The role of Qualitative Methods in (Psychological) Research
This is the second part of a series about the appreciation and use of qualitative research methods in science. In part 1 a lack of education and a general rejection of qualitative methods was established. This post addresses the question of why that could be.
What history can tell us - Part 2
I keep thinking about this joke. One fish asks another fish: “How’s the water?” to which the other fish responds: “What the hell is water?” Of course, it doesn’t need to know what water is in order to live his life. To him these surroundings are normal – he couldn’t imagine the world any other way. Even though to everyone else, these surroundings might appear strange and foreign.
I don’t know whether this fish experienced an existential crisis as a result of this conversation. But I do know that I was quite confused myself, upon realizing that the research-toolkit that psychology students are equipped with, lack some very essential tools. We know very well how to calculate correlations, how to do regression, and how to make graphs. But when we try to ask a simple open question, we are lost. We would not know how to even start to analyse such an answer. Whenever I talk to ‘outsiders’ about this situation, they appear to agree with me that it does seem pretty strange. How, then, can it be the case that psychological researchers themselves conceive this situation as completely normal, and even desirable?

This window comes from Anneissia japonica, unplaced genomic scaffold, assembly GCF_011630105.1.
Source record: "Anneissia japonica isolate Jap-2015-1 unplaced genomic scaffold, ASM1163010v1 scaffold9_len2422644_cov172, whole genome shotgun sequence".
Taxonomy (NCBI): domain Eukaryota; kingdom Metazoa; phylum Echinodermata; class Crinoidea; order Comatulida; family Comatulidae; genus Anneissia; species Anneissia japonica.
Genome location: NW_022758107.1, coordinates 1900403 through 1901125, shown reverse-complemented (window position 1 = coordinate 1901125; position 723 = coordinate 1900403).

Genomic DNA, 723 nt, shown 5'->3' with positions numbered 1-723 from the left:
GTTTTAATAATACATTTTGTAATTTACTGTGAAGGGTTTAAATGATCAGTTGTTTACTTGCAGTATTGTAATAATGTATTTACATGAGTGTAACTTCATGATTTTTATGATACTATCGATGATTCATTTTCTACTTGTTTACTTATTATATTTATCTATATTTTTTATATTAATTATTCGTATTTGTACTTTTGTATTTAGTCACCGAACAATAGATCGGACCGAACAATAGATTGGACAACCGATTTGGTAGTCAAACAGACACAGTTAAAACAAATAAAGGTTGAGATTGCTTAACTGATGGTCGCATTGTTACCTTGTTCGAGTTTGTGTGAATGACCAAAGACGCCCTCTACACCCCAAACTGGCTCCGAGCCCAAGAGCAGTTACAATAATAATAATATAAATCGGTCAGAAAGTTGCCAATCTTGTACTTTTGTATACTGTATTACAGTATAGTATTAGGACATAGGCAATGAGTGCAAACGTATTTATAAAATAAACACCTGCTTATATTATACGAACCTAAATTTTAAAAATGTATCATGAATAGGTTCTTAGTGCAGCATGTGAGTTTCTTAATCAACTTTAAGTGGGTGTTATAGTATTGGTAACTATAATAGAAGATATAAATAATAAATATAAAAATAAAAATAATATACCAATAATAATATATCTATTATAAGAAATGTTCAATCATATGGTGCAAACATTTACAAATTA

The history of psychology is Boring
The situation is complex, and there are no simple answers. In different parts of the world, there were different developments. But for the history of Psychology, America has been an important stage, and historians agree that few have had an impact like Edwin G. Boring.
Boring was a successful student of psychology, and it didn’t take long for him to become a professor at Harvard. However, he was not content with the situation he found there. The problem was that psychology was not yet really an independent discipline like it is today. Rather, it was only a minor part of the philosophy curriculum, and thus Boring’s position was within the philosophy department. That meant that Boring was very constrained in terms of money – if the philosophers didn’t like his ideas, he would not get the funds to carry out his research. In order to get anything done, it was thus of paramount importance that psychology would be an independent scientific discipline. Boring took that on as his personal mission.
Now, Boring had very specific ideas on how that could be achieved. These armchair philosophers were just sitting and thinking all day, and nobody seemed to ever agree on anything. Subjective opinions prevailed the discussions. This could hardly be regarded as truly scientific in Boring’s view. What was needed to distinguish this philosophizing from the real science of psychologists, was to use methods close to the natural sciences. There were prevalent ideas about a hierarchy of sciences where the more abstract and ‘hard’ sciences such as physics won out over the more applied and ‘soft’ sciences such as pedagogy. The higher the tier, the bigger the funds and recognition, the better off psychology would be. Thus, to become a real empirical science, psychologists would need to remain as objective as possible. That meant an emphasis on experimentation, measurement and pure theorizing, as opposed to application in real-life contexts. So how did Boring manage this?